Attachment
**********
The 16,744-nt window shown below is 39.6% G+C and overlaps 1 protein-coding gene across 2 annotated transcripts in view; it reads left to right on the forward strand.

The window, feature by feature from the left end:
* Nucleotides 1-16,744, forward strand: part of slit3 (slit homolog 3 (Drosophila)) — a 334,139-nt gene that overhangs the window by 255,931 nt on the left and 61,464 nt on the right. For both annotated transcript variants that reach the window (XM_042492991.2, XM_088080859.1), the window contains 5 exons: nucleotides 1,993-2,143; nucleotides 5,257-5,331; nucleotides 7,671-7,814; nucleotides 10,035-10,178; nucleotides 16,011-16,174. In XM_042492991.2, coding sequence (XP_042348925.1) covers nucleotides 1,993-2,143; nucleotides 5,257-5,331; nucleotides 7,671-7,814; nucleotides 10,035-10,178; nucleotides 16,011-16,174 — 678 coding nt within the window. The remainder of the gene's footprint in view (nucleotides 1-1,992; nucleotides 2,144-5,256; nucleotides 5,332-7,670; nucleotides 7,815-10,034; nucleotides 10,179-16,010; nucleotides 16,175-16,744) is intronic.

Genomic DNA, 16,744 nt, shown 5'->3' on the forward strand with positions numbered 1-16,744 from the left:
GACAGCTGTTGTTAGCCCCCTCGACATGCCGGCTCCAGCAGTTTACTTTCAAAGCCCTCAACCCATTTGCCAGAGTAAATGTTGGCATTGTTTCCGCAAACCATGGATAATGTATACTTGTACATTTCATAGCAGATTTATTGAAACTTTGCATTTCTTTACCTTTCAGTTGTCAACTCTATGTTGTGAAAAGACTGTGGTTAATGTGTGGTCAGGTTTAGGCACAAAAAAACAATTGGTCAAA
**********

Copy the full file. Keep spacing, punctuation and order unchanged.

The 16,744-nt window shown below is 39.6% G+C and overlaps 1 protein-coding gene across 2 annotated transcripts in view; it reads left to right on the forward strand.

The window, feature by feature from the left end:
* Nucleotides 1-16,744, forward strand: part of slit3 (slit homolog 3 (Drosophila)) — a 334,139-nt gene that overhangs the window by 255,931 nt on the left and 61,464 nt on the right. For both annotated transcript variants that reach the window (XM_042492991.2, XM_088080859.1), the window contains 5 exons: nucleotides 1,993-2,143; nucleotides 5,257-5,331; nucleotides 7,671-7,814; nucleotides 10,035-10,178; nucleotides 16,011-16,174. In XM_042492991.2, coding sequence (XP_042348925.1) covers nucleotides 1,993-2,143; nucleotides 5,257-5,331; nucleotides 7,671-7,814; nucleotides 10,035-10,178; nucleotides 16,011-16,174 — 678 coding nt within the window. The remainder of the gene's footprint in view (nucleotides 1-1,992; nucleotides 2,144-5,256; nucleotides 5,332-7,670; nucleotides 7,815-10,034; nucleotides 10,179-16,010; nucleotides 16,175-16,744) is intronic.

Genomic DNA, 16,744 nt, shown 5'->3' on the forward strand with positions numbered 1-16,744 from the left:
GACAGCTGTTGTTAGCCCCCTCGACATGCCGGCTCCAGCAGTTTACTTTCAAAGCCCTCAACCCATTTGCCAGAGTAAATGTTGGCATTGTTTCCGCAAACCATGGATAATGTATACTTGTACATTTCATAGCAGATTTATTGAAACTTTGCATTTCTTTACCTTTCAGTTGTCAACTCTATGTTGTGAAAAGACTGTGGTTAATGTGTGGTCAGGTTTAGGCACAAAAAAACAATTGGTCAAA